Starting six months before the 2016 presidential election, director Jim Stern put his life on hold and — driven to understand what seemed incomprehensible at the time — traveled through red states to interview and spend time with Donald Trump supporters from different backgrounds. It was a search for insights and answers, for anything that could explain the billionaire’s surging appeal and why these voters remained untroubled by so many troubling things the candidate had said and done.

This journey became his Heart of Darkness into the American body politic at a profoundly critical point in our history. And the film he returned with, AMERICAN CHAOS, sheds unique light on difficult issues roiling the nation — chronicling a cultural divide, still dangerously misunderstood, that continues to tear at the fabric of our democracy.
James D. Stern
 
Screenings of the film will be preceded by the short film Le Silence fait peur aux brutes as part of the Plein(s) Écran(s) en salle film series.

The artistic journey of Chilly Gonzales from Canada to the Berlin scene of the late 90s' and finally to philharmonies worldwide. The Grammy-winning eccentric inspired and collaborated with the likes of Daft Punk, Drake, Feist, Jarvis Cocker and Peaches. Crisscrossing between rap, electro and chamber music, Chilly Gonzales is the outrageous entertainer who invited himself into the ivory tower of classical music.
Philipp Jedicke
 
Fahrenheit 11/9
Palme d’Or–winning documentarian Michael Moore (Fahrenheit 9/11) turns his attention to another significant date, examining the legacy of Trump’s ascension to the US presidency on November 9, 2016.

In July 2016, Michael Moore was treated like a crackpot doomsayer for writing the essay "5 Reasons Why Trump Will Win." His prediction was the opposite of most pollsters and pundits but it came true in the wee hours of November 9, 2016 when the electoral college votes were tallied.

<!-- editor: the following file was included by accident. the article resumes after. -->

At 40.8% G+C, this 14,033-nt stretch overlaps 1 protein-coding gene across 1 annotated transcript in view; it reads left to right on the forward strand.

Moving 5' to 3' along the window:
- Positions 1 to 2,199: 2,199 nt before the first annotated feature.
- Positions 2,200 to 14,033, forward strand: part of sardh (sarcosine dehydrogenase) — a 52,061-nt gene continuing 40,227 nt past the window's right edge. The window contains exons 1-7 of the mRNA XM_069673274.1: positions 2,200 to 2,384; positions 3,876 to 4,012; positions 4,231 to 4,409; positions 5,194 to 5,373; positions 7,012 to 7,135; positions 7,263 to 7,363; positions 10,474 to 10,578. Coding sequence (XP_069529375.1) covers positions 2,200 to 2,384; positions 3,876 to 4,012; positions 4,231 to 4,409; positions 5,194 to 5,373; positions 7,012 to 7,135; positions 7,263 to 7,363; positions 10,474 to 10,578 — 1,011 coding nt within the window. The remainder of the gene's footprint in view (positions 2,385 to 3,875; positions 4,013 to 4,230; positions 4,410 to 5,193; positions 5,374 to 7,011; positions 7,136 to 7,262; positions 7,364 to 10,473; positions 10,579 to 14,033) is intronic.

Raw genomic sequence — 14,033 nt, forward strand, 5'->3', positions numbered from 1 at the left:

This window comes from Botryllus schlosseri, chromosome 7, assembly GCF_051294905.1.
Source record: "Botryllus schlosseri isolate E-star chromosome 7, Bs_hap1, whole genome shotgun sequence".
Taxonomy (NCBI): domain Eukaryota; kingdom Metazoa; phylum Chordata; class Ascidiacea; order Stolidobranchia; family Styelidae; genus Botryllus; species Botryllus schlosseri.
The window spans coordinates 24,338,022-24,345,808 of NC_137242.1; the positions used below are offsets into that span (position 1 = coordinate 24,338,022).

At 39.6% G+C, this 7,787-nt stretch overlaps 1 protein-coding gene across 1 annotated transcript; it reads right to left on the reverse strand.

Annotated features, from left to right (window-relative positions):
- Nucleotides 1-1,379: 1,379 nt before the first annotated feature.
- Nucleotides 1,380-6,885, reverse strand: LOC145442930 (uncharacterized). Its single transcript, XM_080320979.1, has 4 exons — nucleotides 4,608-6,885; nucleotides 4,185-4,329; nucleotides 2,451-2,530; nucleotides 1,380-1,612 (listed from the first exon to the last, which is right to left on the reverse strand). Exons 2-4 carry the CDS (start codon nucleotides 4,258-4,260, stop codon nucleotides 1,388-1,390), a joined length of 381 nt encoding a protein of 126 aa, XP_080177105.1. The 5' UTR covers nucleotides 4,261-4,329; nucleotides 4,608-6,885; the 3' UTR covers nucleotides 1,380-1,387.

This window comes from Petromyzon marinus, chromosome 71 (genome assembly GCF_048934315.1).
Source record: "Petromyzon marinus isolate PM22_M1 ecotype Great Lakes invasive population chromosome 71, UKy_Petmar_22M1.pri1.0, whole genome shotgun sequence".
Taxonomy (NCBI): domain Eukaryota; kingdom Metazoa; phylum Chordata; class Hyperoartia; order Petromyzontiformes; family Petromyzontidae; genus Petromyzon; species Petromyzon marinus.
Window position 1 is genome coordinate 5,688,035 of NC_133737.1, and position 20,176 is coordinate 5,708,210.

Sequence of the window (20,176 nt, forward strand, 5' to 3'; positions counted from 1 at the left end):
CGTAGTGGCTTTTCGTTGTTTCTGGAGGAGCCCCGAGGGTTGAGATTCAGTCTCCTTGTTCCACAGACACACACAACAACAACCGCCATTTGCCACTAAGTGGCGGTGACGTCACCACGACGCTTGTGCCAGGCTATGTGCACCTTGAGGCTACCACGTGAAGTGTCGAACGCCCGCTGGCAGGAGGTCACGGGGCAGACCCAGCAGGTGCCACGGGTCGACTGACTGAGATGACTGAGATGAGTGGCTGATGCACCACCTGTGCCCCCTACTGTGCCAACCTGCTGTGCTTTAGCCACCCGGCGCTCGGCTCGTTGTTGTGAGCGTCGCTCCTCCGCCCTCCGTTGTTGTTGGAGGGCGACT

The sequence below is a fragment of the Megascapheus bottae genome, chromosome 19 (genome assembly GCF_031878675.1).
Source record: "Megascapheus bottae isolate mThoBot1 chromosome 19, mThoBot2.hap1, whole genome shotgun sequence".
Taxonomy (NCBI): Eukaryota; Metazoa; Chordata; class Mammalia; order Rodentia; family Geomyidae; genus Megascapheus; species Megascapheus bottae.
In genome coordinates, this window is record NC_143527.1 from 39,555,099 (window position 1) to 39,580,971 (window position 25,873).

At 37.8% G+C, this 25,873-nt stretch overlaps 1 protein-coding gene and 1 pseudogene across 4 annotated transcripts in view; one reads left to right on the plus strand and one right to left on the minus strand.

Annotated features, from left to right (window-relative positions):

Now Moore brings his sharp satire to analyze the legacy of 11/9 and to raise questions about what lies ahead. Trump is a master distractor with his incendiary tweets, staff firings, and outright lies. But within the chaos, his administration has delivered on a right-wing agenda with tax cuts for the wealthy, environmental deregulation, court appointments, and treaty withdrawals that will be felt long into the future.

In Moore's three decades of filmmaking, he's often voiced progressive ideas that sound radical at first but eventually become mainstream. His most famous work, Fahrenheit 9/11 — named for another infamous date — decried the US's war in Iraq long before it became widely derided. A similar dynamic runs through Roger & Me on America's loss of industry, Bowling for Columbine on gun control, and Sicko on health care.

Moore likes to subvert expectations, so we'll refrain from disclosing too many details of Fahrenheit 11/9. Let's just say there are aspects that feel very timely in the lead-up to the US Congressional elections. But overall, this is an evergreen film that applies historical lessons from both progressive and repressive movements. It speaks strongly to a younger generation in the hope that they might fix what the previous generation has royally fucked up.
Michael Moore